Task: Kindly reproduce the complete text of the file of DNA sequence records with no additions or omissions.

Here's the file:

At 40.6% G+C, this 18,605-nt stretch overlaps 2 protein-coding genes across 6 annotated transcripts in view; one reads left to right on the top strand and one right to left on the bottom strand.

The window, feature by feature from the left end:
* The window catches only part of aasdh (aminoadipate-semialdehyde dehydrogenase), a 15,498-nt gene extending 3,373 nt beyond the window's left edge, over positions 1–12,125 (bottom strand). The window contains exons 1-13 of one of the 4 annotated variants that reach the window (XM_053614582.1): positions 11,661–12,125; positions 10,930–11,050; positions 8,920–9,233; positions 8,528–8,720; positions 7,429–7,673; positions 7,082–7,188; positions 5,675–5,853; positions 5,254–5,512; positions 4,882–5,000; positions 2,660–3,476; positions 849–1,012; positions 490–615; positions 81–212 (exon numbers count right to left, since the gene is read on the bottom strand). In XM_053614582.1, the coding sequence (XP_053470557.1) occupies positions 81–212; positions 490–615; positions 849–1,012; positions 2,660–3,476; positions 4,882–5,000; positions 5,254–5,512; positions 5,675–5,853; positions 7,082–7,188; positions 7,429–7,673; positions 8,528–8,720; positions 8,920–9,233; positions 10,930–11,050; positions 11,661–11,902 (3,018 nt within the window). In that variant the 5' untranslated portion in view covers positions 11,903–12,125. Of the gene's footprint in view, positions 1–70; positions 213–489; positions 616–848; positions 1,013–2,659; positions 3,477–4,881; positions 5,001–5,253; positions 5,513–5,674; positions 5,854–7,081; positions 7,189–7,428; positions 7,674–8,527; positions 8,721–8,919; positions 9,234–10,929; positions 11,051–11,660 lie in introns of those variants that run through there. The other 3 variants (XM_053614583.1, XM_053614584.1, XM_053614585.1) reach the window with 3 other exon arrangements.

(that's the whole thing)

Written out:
At 40.6% G+C, this 18,605-nt stretch overlaps 2 protein-coding genes across 6 annotated transcripts in view; one reads left to right on the top strand and one right to left on the bottom strand.

The window, feature by feature from the left end:
* The window catches only part of aasdh (aminoadipate-semialdehyde dehydrogenase), a 15,498-nt gene extending 3,373 nt beyond the window's left edge, over positions 1–12,125 (bottom strand). The window contains exons 1-13 of one of the 4 annotated variants that reach the window (XM_053614582.1): positions 11,661–12,125; positions 10,930–11,050; positions 8,920–9,233; positions 8,528–8,720; positions 7,429–7,673; positions 7,082–7,188; positions 5,675–5,853; positions 5,254–5,512; positions 4,882–5,000; positions 2,660–3,476; positions 849–1,012; positions 490–615; positions 81–212 (exon numbers count right to left, since the gene is read on the bottom strand). In XM_053614582.1, the coding sequence (XP_053470557.1) occupies positions 81–212; positions 490–615; positions 849–1,012; positions 2,660–3,476; positions 4,882–5,000; positions 5,254–5,512; positions 5,675–5,853; positions 7,082–7,188; positions 7,429–7,673; positions 8,528–8,720; positions 8,920–9,233; positions 10,930–11,050; positions 11,661–11,902 (3,018 nt within the window). In that variant the 5' untranslated portion in view covers positions 11,903–12,125. Of the gene's footprint in view, positions 1–70; positions 213–489; positions 616–848; positions 1,013–2,659; positions 3,477–4,881; positions 5,001–5,253; positions 5,513–5,674; positions 5,854–7,081; positions 7,189–7,428; positions 7,674–8,527; positions 8,721–8,919; positions 9,234–10,929; positions 11,051–11,660 lie in introns of those variants that run through there. The other 3 variants (XM_053614583.1, XM_053614584.1, XM_053614585.1) reach the window with 3 other exon arrangements.